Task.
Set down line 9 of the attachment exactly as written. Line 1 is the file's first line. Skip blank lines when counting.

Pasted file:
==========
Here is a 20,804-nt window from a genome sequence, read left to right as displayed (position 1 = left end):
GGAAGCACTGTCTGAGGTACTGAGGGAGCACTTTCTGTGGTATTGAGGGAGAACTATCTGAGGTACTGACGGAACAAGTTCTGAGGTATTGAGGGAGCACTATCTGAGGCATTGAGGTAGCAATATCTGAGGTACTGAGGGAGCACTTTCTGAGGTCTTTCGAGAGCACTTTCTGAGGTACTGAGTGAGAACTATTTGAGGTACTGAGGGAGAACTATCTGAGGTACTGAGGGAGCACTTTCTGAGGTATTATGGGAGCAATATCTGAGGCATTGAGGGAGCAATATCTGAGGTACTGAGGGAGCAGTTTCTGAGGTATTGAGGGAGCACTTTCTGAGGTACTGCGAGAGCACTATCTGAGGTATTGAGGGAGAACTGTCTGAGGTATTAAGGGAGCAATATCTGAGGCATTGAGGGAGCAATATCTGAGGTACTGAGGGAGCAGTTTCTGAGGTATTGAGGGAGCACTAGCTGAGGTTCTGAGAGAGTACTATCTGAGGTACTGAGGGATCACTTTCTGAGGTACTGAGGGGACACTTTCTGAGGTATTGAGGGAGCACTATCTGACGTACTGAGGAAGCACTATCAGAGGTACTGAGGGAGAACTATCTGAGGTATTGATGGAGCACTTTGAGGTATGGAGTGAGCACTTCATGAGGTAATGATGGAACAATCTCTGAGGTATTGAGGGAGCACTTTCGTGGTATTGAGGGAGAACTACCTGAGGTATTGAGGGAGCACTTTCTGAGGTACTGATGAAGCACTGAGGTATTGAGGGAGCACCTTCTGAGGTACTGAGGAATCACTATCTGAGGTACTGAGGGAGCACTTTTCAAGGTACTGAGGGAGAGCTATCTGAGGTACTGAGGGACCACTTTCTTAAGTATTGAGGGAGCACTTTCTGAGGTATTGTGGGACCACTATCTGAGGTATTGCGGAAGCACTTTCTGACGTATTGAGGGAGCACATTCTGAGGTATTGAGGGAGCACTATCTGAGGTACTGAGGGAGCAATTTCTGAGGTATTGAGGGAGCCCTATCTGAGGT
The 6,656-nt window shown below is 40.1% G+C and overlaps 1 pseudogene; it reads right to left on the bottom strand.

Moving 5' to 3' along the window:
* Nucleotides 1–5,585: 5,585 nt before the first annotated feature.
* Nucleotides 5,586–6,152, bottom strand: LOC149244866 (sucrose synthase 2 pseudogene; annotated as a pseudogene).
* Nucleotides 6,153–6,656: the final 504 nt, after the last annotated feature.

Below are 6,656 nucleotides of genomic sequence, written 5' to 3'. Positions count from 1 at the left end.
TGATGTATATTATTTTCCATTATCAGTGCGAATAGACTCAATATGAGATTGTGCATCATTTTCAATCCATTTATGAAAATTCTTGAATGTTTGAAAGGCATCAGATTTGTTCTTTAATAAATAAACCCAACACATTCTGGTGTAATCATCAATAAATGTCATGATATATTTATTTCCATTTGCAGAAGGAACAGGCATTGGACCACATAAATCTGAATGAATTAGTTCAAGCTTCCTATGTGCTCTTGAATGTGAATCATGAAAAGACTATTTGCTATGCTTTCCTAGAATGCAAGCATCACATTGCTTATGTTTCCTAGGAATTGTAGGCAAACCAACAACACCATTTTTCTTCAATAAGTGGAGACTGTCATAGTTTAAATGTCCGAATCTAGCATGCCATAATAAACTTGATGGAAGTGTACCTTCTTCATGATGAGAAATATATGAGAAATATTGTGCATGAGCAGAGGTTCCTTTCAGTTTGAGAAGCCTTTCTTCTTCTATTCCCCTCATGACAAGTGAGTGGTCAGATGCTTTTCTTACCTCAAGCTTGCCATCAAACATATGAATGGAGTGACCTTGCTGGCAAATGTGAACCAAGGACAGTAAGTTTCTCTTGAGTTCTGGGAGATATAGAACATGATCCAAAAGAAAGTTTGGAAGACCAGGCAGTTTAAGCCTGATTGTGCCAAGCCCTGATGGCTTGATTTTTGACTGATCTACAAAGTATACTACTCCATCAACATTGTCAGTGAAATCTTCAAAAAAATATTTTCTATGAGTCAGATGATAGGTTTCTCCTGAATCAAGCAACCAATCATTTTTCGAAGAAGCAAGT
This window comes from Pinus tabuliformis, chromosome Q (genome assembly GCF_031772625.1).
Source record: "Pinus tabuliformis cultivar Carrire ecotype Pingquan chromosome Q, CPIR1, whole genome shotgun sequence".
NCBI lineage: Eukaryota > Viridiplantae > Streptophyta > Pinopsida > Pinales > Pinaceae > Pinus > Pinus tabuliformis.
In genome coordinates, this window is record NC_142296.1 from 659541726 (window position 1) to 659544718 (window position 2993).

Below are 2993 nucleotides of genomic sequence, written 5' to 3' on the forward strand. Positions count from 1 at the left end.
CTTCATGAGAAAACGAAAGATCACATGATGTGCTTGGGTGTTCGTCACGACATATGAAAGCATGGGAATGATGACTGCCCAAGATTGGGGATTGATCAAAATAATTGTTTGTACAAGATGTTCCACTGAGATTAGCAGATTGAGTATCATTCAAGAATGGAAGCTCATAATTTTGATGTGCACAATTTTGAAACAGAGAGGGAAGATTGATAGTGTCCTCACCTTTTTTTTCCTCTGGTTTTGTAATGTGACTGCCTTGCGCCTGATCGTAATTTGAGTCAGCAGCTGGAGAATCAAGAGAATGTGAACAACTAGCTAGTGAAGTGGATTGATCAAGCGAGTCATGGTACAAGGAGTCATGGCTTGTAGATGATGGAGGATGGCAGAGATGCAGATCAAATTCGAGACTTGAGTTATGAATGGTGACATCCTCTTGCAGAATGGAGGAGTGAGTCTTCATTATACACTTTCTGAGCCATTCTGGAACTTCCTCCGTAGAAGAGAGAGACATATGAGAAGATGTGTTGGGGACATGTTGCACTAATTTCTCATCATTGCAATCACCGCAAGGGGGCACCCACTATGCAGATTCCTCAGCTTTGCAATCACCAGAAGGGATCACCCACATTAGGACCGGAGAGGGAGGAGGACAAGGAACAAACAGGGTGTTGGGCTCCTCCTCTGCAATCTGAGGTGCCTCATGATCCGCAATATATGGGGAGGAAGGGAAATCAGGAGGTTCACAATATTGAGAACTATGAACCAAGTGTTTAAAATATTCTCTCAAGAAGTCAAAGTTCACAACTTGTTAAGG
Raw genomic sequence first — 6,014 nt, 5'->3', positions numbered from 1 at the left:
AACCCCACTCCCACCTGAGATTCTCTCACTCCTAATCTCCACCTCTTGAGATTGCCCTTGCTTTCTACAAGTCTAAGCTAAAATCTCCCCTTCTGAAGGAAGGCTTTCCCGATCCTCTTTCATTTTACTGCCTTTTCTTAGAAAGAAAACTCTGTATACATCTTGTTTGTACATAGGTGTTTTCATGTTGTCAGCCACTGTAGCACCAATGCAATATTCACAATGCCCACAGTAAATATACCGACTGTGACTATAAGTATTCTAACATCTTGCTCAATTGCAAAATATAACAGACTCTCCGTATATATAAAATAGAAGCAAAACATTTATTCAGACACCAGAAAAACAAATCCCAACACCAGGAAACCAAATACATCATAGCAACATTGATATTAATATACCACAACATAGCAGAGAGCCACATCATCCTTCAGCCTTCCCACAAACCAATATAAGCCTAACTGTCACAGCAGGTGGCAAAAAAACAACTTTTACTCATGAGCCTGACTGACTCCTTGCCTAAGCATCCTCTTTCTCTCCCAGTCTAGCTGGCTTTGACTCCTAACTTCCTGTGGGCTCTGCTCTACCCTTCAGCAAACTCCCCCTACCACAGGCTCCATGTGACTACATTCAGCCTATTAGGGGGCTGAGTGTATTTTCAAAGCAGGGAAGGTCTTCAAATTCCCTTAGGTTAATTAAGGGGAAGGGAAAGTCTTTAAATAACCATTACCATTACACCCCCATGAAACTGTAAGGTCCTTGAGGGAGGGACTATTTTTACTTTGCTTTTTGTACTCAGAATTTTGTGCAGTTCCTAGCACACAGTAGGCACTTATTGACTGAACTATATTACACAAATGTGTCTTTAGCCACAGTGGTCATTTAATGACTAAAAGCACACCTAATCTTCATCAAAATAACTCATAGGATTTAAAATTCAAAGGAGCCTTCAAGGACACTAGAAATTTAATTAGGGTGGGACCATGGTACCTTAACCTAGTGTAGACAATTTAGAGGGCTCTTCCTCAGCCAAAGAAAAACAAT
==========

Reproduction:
TGATGTATATTATTTTCCATTATCAGTGCGAATAGACTCAATATGAGATTGTGCATCATTTTCAATCCATTTATGAAAATTCTTGAATGTTTGAAAGGCATCAGATTTGTTCTTTAATAAATAAACCCAACACATTCTGGTGTAATCATCAATAAATGTCATGATATATTTATTTCCATTTGCAGAAGGAACAGGCATTGGACCACATAAATCTGAATGAATTAGTTCAAGCTTCCTATGTGCTCTTGAATGTGAATCATGAAAAGACTATTTGCTATGCTTTCCTAGAATGCAAGCATCACATTGCTTATGTTTCCTAGGAATTGTAGGCAAACCAACAACACCATTTTTCTTCAATAAGTGGAGACTGTCATAGTTTAAATGTCCGAATCTAGCATGCCATAATAAACTTGATGGAAGTGTACCTTCTTCATGATGAGAAATATATGAGAAATATTGTGCATGAGCAGAGGTTCCTTTCAGTTTGAGAAGCCTTTCTTCTTCTATTCCCCTCATGACAAGTGAGTGGTCAGATGCTTTTCTTACCTCAAGCTTGCCATCAAACATATGAATGGAGTGACCTTGCTGGCAAATGTGAACCAAGGACAGTAAGTTTCTCTTGAGTTCTGGGAGATATAGAACATGATCCAAAAGAAAGTTTGGAAGACCAGGCAGTTTAAGCCTGATTGTGCCAAGCCCTGATGGCTTGATTTTTGACTGATCTACAAAGTATACTACTCCATCAACATTGTCAGTGAAATCTTCAAAAAAATATTTTCTATGAGTCAGATGATAGGTTTCTCCTGAATCAAGCAACCAATCATTTTTCGAAGAAGCAAGT